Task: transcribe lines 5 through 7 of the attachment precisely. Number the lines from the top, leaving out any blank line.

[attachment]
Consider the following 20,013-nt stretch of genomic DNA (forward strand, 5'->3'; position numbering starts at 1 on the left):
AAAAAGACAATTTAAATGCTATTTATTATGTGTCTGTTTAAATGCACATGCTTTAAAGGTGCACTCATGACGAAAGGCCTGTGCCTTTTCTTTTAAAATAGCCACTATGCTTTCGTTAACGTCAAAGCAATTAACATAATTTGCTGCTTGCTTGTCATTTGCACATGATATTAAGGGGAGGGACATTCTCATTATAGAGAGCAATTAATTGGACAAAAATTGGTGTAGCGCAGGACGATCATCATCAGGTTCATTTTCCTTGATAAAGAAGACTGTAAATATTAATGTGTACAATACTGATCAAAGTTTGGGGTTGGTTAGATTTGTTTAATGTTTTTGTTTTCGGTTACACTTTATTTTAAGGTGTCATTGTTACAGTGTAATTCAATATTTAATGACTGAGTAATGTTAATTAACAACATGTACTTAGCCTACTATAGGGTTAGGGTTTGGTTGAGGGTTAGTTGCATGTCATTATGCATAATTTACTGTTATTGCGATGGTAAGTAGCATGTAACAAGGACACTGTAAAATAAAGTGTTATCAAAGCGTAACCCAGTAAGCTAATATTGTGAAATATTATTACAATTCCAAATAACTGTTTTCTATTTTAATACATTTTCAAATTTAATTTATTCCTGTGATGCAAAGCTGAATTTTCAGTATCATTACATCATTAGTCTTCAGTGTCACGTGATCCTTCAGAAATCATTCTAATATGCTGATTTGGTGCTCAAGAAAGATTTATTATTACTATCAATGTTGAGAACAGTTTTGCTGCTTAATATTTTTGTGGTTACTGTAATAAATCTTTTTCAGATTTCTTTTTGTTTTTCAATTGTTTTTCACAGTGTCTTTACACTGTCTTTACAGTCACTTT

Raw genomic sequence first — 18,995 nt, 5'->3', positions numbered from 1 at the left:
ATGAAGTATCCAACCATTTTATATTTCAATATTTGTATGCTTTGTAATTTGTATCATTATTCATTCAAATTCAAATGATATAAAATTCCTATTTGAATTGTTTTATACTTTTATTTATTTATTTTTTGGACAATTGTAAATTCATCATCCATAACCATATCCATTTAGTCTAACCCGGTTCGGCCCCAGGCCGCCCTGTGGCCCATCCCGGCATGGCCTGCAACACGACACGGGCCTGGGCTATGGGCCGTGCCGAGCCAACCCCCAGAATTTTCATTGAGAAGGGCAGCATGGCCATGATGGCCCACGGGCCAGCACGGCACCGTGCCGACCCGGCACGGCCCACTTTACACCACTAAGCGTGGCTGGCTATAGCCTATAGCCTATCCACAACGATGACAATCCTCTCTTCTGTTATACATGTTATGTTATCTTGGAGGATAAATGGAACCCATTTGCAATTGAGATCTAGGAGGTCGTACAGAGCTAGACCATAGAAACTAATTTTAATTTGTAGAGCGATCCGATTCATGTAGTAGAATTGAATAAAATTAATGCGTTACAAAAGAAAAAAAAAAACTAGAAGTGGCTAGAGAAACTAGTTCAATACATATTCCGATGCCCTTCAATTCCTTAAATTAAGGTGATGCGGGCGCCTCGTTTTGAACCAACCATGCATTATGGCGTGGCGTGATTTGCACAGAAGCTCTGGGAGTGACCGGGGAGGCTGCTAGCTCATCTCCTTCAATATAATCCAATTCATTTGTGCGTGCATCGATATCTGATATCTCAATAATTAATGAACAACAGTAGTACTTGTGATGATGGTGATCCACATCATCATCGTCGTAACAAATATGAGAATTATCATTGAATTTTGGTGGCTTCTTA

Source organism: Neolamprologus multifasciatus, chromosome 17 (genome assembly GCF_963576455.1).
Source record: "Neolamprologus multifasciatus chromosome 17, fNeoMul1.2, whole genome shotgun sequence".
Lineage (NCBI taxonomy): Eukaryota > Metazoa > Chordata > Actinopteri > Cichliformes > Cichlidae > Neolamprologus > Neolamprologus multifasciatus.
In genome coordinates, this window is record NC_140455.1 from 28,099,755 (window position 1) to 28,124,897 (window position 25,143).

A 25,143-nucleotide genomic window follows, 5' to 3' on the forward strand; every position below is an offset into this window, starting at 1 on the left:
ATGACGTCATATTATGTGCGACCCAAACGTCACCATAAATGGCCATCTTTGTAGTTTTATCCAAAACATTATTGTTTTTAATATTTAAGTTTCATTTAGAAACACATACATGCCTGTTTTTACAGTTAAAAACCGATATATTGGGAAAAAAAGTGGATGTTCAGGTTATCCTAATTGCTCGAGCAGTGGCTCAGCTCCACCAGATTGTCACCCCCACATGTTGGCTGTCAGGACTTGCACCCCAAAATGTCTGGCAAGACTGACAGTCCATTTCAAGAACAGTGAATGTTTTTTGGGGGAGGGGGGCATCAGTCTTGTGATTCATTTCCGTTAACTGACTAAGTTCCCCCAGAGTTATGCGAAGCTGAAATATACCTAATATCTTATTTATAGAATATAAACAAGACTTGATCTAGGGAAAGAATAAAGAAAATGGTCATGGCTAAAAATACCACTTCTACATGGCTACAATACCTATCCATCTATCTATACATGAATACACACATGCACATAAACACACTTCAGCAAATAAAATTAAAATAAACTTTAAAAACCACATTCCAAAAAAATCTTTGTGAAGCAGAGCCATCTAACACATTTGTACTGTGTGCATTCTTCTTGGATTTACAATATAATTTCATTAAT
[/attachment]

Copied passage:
Source organism: Neolamprologus multifasciatus, chromosome 17 (genome assembly GCF_963576455.1).
Source record: "Neolamprologus multifasciatus chromosome 17, fNeoMul1.2, whole genome shotgun sequence".
Lineage (NCBI taxonomy): Eukaryota > Metazoa > Chordata > Actinopteri > Cichliformes > Cichlidae > Neolamprologus > Neolamprologus multifasciatus.